The story that is portrayed and the various themes it shows. Furthermore, a look at what the film evokes about the nation it comes from and the formal decisions that the director uses in shaping the story and its various themes.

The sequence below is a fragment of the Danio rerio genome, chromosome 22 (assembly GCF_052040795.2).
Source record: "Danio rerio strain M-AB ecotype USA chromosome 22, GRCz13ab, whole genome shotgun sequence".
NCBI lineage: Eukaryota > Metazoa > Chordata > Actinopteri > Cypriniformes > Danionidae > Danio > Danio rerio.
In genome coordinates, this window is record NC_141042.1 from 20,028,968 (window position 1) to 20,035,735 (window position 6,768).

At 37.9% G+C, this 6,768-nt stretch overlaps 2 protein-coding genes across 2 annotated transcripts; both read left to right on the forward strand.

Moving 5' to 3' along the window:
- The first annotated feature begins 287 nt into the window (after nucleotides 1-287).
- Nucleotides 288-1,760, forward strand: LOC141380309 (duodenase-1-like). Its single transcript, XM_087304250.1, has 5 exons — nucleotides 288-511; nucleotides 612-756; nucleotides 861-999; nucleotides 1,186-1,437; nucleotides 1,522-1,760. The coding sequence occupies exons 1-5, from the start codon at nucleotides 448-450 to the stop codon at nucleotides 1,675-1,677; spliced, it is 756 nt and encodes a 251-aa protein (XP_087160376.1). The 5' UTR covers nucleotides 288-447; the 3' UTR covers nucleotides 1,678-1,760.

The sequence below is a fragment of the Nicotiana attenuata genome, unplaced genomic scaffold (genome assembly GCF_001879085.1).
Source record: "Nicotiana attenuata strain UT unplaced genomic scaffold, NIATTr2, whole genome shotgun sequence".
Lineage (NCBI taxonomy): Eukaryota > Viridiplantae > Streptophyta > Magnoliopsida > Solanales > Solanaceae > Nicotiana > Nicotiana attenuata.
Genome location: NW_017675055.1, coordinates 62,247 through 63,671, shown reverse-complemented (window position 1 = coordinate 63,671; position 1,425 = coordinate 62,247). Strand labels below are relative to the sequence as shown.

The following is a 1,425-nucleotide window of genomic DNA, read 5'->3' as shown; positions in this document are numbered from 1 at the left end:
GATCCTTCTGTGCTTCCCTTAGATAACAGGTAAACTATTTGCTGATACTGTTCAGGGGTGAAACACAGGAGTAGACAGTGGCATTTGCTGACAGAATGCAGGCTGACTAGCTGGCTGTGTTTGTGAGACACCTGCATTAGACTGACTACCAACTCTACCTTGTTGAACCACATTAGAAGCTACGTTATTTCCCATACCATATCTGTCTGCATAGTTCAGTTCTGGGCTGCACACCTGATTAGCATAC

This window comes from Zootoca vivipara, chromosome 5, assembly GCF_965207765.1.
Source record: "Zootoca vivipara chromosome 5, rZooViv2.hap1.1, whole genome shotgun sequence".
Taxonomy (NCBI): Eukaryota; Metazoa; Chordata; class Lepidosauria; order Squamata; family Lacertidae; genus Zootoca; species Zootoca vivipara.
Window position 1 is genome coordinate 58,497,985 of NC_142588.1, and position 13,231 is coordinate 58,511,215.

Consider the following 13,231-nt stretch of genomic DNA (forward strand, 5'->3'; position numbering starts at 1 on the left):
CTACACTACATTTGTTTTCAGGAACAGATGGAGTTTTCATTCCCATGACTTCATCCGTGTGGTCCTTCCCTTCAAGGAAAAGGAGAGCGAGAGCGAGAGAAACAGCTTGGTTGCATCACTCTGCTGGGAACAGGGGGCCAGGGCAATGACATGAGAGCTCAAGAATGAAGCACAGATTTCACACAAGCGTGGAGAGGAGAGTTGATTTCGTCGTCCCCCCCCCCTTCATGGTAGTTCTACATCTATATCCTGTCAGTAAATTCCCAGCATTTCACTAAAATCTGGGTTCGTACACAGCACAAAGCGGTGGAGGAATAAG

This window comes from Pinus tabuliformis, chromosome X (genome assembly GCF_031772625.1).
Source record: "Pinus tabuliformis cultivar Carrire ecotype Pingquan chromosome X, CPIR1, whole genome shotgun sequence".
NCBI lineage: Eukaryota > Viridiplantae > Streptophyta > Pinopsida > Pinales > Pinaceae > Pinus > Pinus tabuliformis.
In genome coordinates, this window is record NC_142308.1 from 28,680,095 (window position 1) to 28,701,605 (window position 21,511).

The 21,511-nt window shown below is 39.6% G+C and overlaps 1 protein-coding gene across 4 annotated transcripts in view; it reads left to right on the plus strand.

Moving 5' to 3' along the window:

The Taxi Driver film presents a true to life portrait of what the city of New York was and the inhabitants. The film is like an art house picture depicting the events and the 1976 historical, social, political and economic activities of New York (\Taxi Driver movie). It immortalizes the city through the eyes of the Taxi driver, even though, according to the film, the view is skewed and influenced by his perspective. It showcases the city as a vastly different one from the New York that is evident today. The film is a depiction of the events that occur during the late 1970s, a period that is referred to as the era of psychological portraits in cinematic history. It is called a psychological portrait because they are a personal vision and express the creative insights of the directors and the actors in depicting their views (Corrigan and White 79). The film showcases various scenes that indicate how the New York environment may have been at the particular era. For example, during the mid-1970s, there was a dramatic increase in the number of pornographic theaters that were aptly named “adult cinemas”. Their establishment and the dramatic increase are shown in the film because the Taxi driver Travis Bickle spends some of his time there. In the beginning as he was seeking the Taxi driving employment, the person conducting the interview urges him to spend time at the adult cinemas in order to pass the time. The beginning of the sexual industry facilitated the growth of the pornographic or as they were called “adult cinemas," however, these cinemas decreased with the introduction of VCRs at